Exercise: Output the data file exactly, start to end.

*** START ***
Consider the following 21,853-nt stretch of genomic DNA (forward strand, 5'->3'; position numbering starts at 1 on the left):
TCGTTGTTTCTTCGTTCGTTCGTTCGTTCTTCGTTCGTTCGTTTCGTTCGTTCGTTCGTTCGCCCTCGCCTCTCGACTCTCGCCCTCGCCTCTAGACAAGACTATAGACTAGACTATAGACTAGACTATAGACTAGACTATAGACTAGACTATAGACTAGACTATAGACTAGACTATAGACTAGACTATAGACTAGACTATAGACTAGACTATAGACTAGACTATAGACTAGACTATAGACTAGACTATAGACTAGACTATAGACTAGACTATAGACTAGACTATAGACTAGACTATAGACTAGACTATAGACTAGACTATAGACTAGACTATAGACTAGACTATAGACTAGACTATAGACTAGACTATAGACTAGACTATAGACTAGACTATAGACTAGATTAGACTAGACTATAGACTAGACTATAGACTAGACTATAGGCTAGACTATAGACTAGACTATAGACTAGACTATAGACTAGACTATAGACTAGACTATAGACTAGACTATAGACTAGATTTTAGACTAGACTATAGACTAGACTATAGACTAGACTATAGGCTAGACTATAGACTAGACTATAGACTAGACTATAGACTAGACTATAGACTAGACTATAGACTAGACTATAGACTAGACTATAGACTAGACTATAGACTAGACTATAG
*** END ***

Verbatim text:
Consider the following 21,853-nt stretch of genomic DNA (forward strand, 5'->3'; position numbering starts at 1 on the left):
TCGTTGTTTCTTCGTTCGTTCGTTCGTTCTTCGTTCGTTCGTTTCGTTCGTTCGTTCGTTCGCCCTCGCCTCTCGACTCTCGCCCTCGCCTCTAGACAAGACTATAGACTAGACTATAGACTAGACTATAGACTAGACTATAGACTAGACTATAGACTAGACTATAGACTAGACTATAGACTAGACTATAGACTAGACTATAGACTAGACTATAGACTAGACTATAGACTAGACTATAGACTAGACTATAGACTAGACTATAGACTAGACTATAGACTAGACTATAGACTAGACTATAGACTAGACTATAGACTAGACTATAGACTAGACTATAGACTAGACTATAGACTAGACTATAGACTAGACTATAGACTAGACTATAGACTAGACTATAGACTAGATTAGACTAGACTATAGACTAGACTATAGACTAGACTATAGGCTAGACTATAGACTAGACTATAGACTAGACTATAGACTAGACTATAGACTAGACTATAGACTAGACTATAGACTAGATTTTAGACTAGACTATAGACTAGACTATAGACTAGACTATAGGCTAGACTATAGACTAGACTATAGACTAGACTATAGACTAGACTATAGACTAGACTATAGACTAGACTATAGACTAGACTATAGACTAGACTATAGACTAGACTATAG